Culture Apr 20 – Jul 20 • Free entry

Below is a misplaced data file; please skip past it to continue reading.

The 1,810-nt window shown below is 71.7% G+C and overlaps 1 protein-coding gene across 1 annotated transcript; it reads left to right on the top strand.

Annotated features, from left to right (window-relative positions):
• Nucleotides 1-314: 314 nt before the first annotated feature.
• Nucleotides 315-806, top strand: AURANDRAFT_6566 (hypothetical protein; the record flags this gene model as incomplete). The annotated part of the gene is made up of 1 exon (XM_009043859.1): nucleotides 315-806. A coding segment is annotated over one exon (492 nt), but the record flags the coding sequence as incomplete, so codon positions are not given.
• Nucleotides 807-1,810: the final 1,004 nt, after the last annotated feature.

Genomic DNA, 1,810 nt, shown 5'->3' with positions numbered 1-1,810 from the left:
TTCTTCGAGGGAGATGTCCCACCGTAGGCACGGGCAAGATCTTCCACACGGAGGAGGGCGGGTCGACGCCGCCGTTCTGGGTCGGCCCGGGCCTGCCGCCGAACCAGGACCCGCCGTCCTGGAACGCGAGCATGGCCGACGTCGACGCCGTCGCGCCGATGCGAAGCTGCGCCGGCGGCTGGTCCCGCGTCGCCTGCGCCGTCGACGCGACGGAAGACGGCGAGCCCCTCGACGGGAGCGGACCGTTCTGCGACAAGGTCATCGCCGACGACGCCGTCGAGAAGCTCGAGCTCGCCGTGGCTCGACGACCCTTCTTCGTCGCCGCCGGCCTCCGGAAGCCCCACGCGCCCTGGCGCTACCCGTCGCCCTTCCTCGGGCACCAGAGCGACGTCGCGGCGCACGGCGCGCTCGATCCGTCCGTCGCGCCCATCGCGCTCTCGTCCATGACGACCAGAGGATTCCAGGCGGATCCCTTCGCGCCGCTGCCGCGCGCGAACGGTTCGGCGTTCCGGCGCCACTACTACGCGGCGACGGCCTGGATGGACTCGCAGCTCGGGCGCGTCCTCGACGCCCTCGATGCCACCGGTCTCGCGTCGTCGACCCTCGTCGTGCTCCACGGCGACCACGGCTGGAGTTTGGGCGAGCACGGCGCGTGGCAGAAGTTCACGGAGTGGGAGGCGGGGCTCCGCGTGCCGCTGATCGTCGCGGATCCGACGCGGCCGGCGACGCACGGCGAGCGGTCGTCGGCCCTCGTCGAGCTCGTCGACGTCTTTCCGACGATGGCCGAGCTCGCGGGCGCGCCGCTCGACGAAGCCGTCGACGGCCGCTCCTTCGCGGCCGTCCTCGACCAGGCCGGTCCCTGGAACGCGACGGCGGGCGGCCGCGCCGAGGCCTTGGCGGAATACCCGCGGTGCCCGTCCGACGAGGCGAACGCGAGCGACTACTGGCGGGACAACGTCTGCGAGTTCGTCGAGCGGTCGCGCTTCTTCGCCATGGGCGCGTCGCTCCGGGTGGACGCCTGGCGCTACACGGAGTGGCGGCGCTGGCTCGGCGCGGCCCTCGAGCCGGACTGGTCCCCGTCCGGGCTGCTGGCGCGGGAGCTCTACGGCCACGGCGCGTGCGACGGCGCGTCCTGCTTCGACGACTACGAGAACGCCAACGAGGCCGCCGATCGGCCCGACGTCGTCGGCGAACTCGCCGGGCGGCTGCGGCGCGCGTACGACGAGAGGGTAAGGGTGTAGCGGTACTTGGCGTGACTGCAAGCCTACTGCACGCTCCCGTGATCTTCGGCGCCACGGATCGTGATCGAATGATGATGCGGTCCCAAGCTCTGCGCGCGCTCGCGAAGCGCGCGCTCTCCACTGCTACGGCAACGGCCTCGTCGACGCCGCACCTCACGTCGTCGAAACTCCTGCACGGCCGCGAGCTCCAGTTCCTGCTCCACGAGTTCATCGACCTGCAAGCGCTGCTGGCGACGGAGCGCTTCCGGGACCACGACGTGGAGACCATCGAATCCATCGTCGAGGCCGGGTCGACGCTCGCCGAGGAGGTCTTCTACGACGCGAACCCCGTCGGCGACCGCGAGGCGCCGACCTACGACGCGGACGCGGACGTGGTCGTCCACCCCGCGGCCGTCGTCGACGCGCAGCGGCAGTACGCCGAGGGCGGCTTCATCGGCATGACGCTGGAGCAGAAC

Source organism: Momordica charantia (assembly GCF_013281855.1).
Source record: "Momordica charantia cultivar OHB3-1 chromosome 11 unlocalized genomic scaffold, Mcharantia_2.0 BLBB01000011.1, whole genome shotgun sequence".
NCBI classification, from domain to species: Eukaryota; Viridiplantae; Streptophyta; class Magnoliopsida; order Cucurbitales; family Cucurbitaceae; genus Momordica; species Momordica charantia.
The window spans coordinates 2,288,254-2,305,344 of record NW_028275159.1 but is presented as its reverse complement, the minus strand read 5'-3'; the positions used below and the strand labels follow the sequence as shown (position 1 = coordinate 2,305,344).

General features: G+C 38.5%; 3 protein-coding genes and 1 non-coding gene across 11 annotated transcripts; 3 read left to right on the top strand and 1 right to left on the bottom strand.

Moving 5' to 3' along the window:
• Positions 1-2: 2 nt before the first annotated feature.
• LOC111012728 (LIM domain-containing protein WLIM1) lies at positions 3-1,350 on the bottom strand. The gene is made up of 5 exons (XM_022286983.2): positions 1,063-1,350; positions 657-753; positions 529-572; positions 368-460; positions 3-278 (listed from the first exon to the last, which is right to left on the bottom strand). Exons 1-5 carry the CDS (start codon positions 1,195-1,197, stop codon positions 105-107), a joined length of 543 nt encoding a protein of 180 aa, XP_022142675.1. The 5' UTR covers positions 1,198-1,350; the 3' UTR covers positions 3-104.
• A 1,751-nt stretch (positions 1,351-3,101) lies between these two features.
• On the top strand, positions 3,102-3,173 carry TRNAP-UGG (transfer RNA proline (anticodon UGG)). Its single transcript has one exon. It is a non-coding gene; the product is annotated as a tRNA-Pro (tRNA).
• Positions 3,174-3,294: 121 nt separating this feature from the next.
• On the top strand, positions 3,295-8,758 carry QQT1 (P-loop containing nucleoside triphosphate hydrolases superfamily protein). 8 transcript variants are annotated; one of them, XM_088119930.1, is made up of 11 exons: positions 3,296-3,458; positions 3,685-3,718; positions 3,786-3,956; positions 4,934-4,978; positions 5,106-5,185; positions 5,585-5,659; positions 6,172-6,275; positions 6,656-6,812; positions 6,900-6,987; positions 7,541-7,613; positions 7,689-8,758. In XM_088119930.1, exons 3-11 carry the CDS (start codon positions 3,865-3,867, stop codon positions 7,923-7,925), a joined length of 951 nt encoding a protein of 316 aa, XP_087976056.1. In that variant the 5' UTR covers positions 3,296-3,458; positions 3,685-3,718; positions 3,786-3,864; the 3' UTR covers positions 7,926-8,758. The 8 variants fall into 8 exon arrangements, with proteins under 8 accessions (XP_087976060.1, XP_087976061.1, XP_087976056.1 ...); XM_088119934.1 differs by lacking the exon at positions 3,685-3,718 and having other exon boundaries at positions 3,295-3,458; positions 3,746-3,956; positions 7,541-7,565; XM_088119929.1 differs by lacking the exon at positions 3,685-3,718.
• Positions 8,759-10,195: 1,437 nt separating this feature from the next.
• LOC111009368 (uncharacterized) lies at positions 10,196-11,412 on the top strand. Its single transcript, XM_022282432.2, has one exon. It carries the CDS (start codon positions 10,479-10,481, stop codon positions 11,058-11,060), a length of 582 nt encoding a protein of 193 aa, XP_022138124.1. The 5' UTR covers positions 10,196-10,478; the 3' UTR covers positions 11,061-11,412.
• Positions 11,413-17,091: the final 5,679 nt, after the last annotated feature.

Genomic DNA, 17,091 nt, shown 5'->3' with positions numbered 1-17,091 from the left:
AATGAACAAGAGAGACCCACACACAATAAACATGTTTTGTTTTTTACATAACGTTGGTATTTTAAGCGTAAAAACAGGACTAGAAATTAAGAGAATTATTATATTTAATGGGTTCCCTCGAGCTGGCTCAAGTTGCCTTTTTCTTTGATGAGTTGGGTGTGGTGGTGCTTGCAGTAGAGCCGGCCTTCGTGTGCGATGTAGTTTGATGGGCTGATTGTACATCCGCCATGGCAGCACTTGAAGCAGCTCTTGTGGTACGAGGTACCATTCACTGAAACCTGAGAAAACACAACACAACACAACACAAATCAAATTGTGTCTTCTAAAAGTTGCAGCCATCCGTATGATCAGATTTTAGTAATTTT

Yunnan has a long history of Buddhist culture. As early as in the Han dynasty, Zhaotong Shuifu County Cliff Tomb in the Yangtze River Valley in northeastern Yunnan Province was unearthed with a ceramic Buddha statue with Indian Gandhara style; during the Tang and Song dynasties, the Mahayana Buddhist and the Indian esoteric congregation in the Central Plains were introduced between the Cangshan and Bohai Seas. Nanxun and Dali countries are prosperous with Buddhism, and later on they are known as the “Miaoxiang Buddhism State.” After the Yuan Dynasty set up the province of Yunnan, Tibetan Buddhism spread widely in the northwest of Yunnan Province. It was deeply rooted in people’s hearts, and it produced local Tibetan, Naxi, Pumi and other ethnic groups. In this period, along with the close exchanges with the Mainland, in Kunming, Yuxi, Qujing, Honghe, Chuxiong and many other places, many high-ranking sons were greeted, and Zen Buddhism, Huayan, Pure Land and other Mahayana Sutras gathered together to develop Buddhism. Longsheng; around the 7th century AD, Buddhism in the South Sutra was introduced into Xishuangbanna from Burma. Since the Ming and Qing Dynasties, Buddhism in the South was quickly popularized in Lincang, Dehong, and Pu'er in Yunnan, and it was common to the Dai and Deang people. The ethnic groupings of the Blang and Yi ethnic groups have had a profound influence. To this day, "every family will worship the Buddha, and there is a Buddhist temple in the village."